After the Crisis: What Next?
Preparing for Long-Term Follow-up of an Exposed Population

Steven L. Simon PhD & Kiyohiko Mabuchi MD DrPH
Division of Cancer Epidemiology and Genetics
National Cancer Institute (NCI)
National Institutes of Health (NIH)
Bethesda Maryland USA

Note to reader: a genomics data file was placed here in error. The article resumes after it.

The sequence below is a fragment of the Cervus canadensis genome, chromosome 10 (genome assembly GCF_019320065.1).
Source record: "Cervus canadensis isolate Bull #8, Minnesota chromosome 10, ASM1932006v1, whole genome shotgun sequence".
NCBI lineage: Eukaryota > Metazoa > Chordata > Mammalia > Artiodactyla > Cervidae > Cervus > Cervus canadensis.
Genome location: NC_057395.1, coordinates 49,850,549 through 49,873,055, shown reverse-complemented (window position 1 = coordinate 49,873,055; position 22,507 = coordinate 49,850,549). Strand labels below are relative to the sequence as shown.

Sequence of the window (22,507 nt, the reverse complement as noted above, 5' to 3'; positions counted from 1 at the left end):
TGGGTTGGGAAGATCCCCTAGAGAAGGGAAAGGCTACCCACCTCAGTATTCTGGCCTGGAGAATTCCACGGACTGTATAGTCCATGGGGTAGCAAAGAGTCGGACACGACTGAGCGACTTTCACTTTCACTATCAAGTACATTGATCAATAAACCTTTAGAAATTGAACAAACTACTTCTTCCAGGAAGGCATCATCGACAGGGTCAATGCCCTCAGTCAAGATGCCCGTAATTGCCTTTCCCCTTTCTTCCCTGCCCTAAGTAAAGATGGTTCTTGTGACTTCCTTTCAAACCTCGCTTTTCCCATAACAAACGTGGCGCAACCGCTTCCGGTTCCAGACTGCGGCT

After the emergency phase of a nuclear or radiological crisis abates, two questions will become of great importance with the first often asked even before the emergency is fully resolved: What are the expected radiation-related health consequences that will result from the event? Well after the exposure event, it will be equally important to answer: What were the actual radiation-related consequences of the event? Several strategies based on well understood dosimetric, epidemiologic, and risk assessment methods have the potential to answer these two questions and all rely on early capture of data about the exposed population, reliable dose estimation, and proper study design. The first question, that is, the number of expected long-term health consequences, principally cancer risks, can be estimated by risk projection methods. The reliability of such risk projections will be a function of the reliability of the input data on the number of persons exposed, their age and gender distribution, baseline disease rates, and approximate radiation doses. The second question, the excess in the expected number of cancers, can only be determined after disease has manifested itself through a properly designed health-risk follow-up study based on reliable estimates of organ doses. The need to collect data necessary for reliable, detailed, and unbiased individual dose assessments should not be overlooked early after radiation exposure events and has a value far beyond the initial steps of conducting medical triage. The presentation reviews these concepts and discusses specific types of data necessary to conduct a reliable long-term health risk assessment.